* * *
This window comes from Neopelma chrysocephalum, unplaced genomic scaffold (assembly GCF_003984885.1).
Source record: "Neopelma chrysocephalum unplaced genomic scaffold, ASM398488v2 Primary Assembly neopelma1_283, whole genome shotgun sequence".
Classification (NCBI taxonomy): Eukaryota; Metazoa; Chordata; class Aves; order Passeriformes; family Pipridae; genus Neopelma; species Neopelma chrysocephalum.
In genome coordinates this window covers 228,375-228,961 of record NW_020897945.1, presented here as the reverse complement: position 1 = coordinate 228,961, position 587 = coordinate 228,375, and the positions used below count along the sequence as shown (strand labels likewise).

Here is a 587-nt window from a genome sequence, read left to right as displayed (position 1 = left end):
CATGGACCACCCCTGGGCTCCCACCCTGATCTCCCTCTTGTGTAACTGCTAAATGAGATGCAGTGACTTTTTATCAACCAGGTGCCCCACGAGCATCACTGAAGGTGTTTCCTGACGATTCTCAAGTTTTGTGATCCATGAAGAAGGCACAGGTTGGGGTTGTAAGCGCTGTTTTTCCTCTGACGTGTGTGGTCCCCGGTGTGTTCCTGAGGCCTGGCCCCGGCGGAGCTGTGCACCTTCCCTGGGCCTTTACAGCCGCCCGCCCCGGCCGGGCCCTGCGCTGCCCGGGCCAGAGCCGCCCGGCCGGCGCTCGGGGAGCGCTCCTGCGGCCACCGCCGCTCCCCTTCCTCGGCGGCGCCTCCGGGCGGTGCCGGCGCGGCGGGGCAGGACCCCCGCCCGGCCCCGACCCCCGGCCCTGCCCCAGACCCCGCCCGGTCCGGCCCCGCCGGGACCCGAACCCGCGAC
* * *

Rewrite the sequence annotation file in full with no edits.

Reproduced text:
This window comes from Neopelma chrysocephalum, unplaced genomic scaffold (assembly GCF_003984885.1).
Source record: "Neopelma chrysocephalum unplaced genomic scaffold, ASM398488v2 Primary Assembly neopelma1_283, whole genome shotgun sequence".
Classification (NCBI taxonomy): Eukaryota; Metazoa; Chordata; class Aves; order Passeriformes; family Pipridae; genus Neopelma; species Neopelma chrysocephalum.
In genome coordinates this window covers 228,375-228,961 of record NW_020897945.1, presented here as the reverse complement: position 1 = coordinate 228,961, position 587 = coordinate 228,375, and the positions used below count along the sequence as shown (strand labels likewise).

Here is a 587-nt window from a genome sequence, read left to right as displayed (position 1 = left end):
CATGGACCACCCCTGGGCTCCCACCCTGATCTCCCTCTTGTGTAACTGCTAAATGAGATGCAGTGACTTTTTATCAACCAGGTGCCCCACGAGCATCACTGAAGGTGTTTCCTGACGATTCTCAAGTTTTGTGATCCATGAAGAAGGCACAGGTTGGGGTTGTAAGCGCTGTTTTTCCTCTGACGTGTGTGGTCCCCGGTGTGTTCCTGAGGCCTGGCCCCGGCGGAGCTGTGCACCTTCCCTGGGCCTTTACAGCCGCCCGCCCCGGCCGGGCCCTGCGCTGCCCGGGCCAGAGCCGCCCGGCCGGCGCTCGGGGAGCGCTCCTGCGGCCACCGCCGCTCCCCTTCCTCGGCGGCGCCTCCGGGCGGTGCCGGCGCGGCGGGGCAGGACCCCCGCCCGGCCCCGACCCCCGGCCCTGCCCCAGACCCCGCCCGGTCCGGCCCCGCCGGGACCCGAACCCGCGAC